The Impact of Different Forms of #fitspiration Imagery on Body Image, Mood, and Self-Objectification among Young Women
The present study experimentally examined the impact of different forms of inspirational fitness images (“fitspiration”) on women’s body image. Australian female participants (n = 152, 17–30 years-old; M age = 21.55, SD = 3.94) were randomly assigned to view fitspiration media which depicted the body in a functional (performing exercise) or non-functional (posed) way, with or without accompanying appearance-focused text. There were no main effects of image type or text presence for body satisfaction, mood, or state self-objectification. However, state body satisfaction decreased and negative mood increased over time following exposure to the fitspiration images. Trait self-objectification moderated the impact of image type and text on state body satisfaction, such that viewing functional images presented with appearance-focused text resulted in poorer body satisfaction for women with higher trait self-objectification, but not for those with lower self-objectification. The findings demonstrate that irrespective of focus or presence of text, exposure to fitspiration images decreases body satisfaction and increases negative mood, highlighting the potential negative consequences of engaging with fitspiration media.
KeywordsBody image Fitspiration Body functionality Media Objectification
Compliance with Ethical Standards
The manuscript conforms to APA standards on the ethical treatment of participants. The project was approved by the Social & Behavioural Research Ethics committee at the authors’ institution. Completion of the online survey was considered as informed consent. There were no conflicts of interest.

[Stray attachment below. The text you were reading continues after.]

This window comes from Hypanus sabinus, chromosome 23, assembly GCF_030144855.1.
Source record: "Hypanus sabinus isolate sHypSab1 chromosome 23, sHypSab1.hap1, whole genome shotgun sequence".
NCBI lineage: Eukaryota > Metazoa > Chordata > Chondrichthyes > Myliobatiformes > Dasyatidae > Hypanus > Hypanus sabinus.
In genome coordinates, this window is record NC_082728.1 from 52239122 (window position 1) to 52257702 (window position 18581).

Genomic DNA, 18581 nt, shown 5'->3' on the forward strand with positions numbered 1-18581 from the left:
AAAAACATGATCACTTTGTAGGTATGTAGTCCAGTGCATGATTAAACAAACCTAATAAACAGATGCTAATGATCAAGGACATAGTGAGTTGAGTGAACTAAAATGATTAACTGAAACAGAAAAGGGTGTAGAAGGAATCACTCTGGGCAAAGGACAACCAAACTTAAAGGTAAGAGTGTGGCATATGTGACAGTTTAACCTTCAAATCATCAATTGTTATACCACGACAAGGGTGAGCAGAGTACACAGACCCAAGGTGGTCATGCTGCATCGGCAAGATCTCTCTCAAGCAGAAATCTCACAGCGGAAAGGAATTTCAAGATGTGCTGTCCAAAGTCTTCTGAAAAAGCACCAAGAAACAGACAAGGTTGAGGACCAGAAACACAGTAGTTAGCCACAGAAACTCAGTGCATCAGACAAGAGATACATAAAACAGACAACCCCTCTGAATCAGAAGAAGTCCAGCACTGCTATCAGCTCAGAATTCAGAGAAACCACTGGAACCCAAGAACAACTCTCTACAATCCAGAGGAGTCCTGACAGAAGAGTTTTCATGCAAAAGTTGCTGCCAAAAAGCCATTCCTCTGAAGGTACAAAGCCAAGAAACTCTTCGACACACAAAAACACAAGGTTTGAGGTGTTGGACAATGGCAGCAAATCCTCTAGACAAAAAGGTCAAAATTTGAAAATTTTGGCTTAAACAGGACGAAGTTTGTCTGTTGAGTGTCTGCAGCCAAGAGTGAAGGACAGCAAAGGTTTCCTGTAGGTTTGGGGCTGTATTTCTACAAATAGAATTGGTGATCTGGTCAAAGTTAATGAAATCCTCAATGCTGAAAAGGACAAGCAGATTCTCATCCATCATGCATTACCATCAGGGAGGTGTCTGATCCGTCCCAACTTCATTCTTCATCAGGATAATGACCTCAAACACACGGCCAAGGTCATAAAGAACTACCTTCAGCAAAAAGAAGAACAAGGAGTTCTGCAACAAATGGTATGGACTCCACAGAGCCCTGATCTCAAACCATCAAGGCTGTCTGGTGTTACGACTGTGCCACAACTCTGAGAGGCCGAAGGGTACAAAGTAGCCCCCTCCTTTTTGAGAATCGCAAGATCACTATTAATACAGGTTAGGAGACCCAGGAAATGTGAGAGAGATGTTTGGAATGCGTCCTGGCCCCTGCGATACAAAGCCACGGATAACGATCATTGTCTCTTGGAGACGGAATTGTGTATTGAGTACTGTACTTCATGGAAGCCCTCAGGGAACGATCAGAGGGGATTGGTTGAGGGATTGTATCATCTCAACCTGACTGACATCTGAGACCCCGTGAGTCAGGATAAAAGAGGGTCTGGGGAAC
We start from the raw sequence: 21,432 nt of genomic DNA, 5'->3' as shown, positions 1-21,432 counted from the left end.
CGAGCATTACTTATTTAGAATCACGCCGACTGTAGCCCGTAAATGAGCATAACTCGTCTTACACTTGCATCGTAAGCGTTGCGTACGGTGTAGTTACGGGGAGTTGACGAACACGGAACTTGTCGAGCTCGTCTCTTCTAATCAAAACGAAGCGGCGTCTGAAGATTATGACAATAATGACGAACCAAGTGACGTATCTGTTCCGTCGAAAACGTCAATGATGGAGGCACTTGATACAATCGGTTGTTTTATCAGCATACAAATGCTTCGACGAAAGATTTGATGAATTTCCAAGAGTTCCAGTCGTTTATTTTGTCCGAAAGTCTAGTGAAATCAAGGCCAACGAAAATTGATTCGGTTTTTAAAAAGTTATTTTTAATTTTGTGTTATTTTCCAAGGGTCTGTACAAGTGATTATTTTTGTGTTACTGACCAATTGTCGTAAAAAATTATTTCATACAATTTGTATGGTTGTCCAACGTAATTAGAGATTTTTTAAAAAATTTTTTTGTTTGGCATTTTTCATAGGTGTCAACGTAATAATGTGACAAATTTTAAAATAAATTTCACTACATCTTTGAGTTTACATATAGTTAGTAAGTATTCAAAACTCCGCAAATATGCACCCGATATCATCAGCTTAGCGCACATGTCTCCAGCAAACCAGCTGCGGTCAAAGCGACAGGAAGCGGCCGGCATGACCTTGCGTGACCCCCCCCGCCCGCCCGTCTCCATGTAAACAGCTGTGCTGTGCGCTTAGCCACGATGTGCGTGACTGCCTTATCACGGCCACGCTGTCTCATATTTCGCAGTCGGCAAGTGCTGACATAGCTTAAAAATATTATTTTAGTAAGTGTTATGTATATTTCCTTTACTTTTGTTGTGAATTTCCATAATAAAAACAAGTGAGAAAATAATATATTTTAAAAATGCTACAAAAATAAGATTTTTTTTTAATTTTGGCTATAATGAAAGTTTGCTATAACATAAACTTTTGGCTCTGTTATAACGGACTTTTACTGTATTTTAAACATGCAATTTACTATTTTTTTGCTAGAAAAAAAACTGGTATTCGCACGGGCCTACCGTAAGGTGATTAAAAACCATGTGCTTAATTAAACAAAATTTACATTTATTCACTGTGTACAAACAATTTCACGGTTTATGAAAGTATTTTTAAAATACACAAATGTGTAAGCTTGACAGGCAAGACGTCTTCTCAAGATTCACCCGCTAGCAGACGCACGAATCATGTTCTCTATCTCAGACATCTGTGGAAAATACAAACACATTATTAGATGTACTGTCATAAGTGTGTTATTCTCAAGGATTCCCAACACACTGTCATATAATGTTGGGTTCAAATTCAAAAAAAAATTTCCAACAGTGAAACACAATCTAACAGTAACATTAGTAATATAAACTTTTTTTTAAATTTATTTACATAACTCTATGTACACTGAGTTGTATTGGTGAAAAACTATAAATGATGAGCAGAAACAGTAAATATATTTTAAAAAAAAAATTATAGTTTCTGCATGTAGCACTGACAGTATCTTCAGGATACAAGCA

- Aiken, L. S., & West, S. G. (1991). Multiple regression: Testing and interpreting interactions. Newbury Park: Sage.Google Scholar
- Alleva, J. M., Veldhuis, J., & Martijn, C. (2016). A pilot study investigating whether focusing on body functionality can protect women from the potential negative effects of viewing thin-ideal media images. Body Image, 17, 10–13. https://doi.org/10.1016/j.bodyim.2016.01.007.CrossRefPubMedGoogle Scholar
- Booth, M. L., Ainsworth, B. E., Pratt, M., Ekelund, U., Yngve, A., Sallis, J. F., ... Oja, P. (2003). International physical activity questionnaire: 12-Country reliability and validity. Medicine & Science in Sports & Exercise, 195(9131/03), 3508–1381. https://doi.org/10.1249/01.MSS.0000078924.61453.FB.
- Fredrickson, B. L., & Roberts, T. A. (1997). Objectification theory: Toward understanding women's lived experiences and mental health risks. Psychology of Women Quarterly, 21, 173–206. https://doi.org/10.1111/j.1471-6402.1997.tb00108.x.CrossRefGoogle Scholar
- Fredrickson, B. L., Roberts, T. A., Noll, S. M., Quinn, D. M., & Twenge, J. M. (1998). That swimsuit becomes you: Sex differences in self-objectification, restrained eating, and math performance. Journal of Personality and Social Psychology, 75, 269–284. https://doi.org/10.1037/0022-35184.108.40.2069.CrossRefPubMedGoogle Scholar
- Grogan, S. (2008). Body image: Understanding body dissatisfaction in men, women, and children (2nd ed.). London and New York: Routledge.Google Scholar
- Macintyre, B. (2013, Nov 20). Me, my selfie and I. The Times. Retrieved from https://search.proquest.com/docview/1459535022?accountid=10910.
- Mulgrew, K. E., & Tiggemann, M. (2016). Form or function: Does focusing on body functionality protect women from body dissatisfaction when viewing media images? Journal of Health Psychology. Advance online publication. https://doi.org/10.1177/1359105316655471.
- Noll, S. M., & Fredrickson, B. L. (1998). A mediational model linking self-objectification, body shame, and disordered eating. Psychology of Women Quarterly, 22, 623–636. https://doi.org/10.1111/j.1471-6402.1998.tb00181.x.CrossRefGoogle Scholar
- Roberts, T. A., & Gettman, J. Y. (2004). Mere exposure: Gender differences in the negative effects of priming a state of self-objectification. Sex Roles, 51, 17–27. https://doi.org/10.1023/.B:SERS.0000032306.20462.22.CrossRefGoogle Scholar
- Schaefer, L. M., Burke, N. L., Thompson, J. K., Dedrick, R. F., Heinberg, L. J., Calogero, R. M., ... Swami, V. (2015). Development and validation of the sociocultural attitudes towards appearance Questionnaire-4 (SATAQ-4). Psychological Assessment, 27, 54–67. https://doi.org/10.1037/A0037917.
- Tiggemann, M., & Zaccardo, M. (2016). ‘Strong is the new skinny’: A content analysis of #fitspiration images on Instagram. Journal of Health Psychology. Advanced online publication. https://doi.org/10.1177/1359105316639436.